Never a dull moment in the downtown apartment… Yesterday morning, 8 a.m.
“Ya’ gotta lotta papers ‘round. Whadya doin?”
“Writing a book, testing recipes,” I say, touching my topknot, firmly tying my kimono robe around my waist. Sip of coffee. I’ve never been comfortable with inquisitive workmen. A stranger—one of 8 million—has just gained entry into my very personal space by virtue of his profession and he feels he can do anything, ask anything. Questions, raised eyebrows, scratching and prying.
“I could write a book.” He adjusts the metal tank of poison strapped to his back.
“Oh, yeah?” Please stop talking, please stop talking…
“Lotta interestin’ thins I seen.” He stops spraying the baseboards, turns, waits. He feels he’s due a reaction.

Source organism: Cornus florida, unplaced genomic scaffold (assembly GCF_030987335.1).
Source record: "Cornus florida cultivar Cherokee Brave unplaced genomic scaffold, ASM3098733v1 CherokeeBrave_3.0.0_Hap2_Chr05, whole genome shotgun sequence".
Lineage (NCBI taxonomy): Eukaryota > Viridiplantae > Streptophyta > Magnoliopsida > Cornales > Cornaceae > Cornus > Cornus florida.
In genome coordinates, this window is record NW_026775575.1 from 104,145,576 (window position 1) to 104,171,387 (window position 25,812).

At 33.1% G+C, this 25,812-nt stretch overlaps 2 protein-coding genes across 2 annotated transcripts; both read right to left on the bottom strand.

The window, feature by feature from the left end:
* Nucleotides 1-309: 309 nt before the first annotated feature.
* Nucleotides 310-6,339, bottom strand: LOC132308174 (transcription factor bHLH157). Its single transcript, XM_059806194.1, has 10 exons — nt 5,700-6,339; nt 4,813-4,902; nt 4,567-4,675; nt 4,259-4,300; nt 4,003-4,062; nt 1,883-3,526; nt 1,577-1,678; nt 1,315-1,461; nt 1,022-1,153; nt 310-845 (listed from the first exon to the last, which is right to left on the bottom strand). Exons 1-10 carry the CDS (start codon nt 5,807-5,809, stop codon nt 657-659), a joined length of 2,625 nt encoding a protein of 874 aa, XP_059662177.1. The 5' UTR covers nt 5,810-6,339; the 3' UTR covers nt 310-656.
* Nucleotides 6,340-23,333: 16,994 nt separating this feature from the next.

“Being an exterminator must be fascinating.” Killing cockroaches and red-eyed mice is fine and well (and certainly mildly satisfying—tangible results after a fine day’s work is done). But the real joy, for the voyeur, would come with aforementioned access to private spaces, twisted sheets, piles of dishes with bits of last night’s salmon and chives. Sniff, sniff. Citrus. A gimlet with the evening news?
“Nah, not that.”
Dropping clues, building tension. All right, all right, the exterminator had a story. I’d bite. “Oh no?”
“I exhumed my mother’s body.”
Throw back the last of my coffee—sugar and grounds, sweet and textured—like a shot.
“Yeah, uncle and I did it. We got good and hammered first, I’ll tell ya that. Went out to Jersey and dug up her bones. Don’t trust those cemetery workers. They’d steal her rings and her femur. Want me to spray outside for ants?”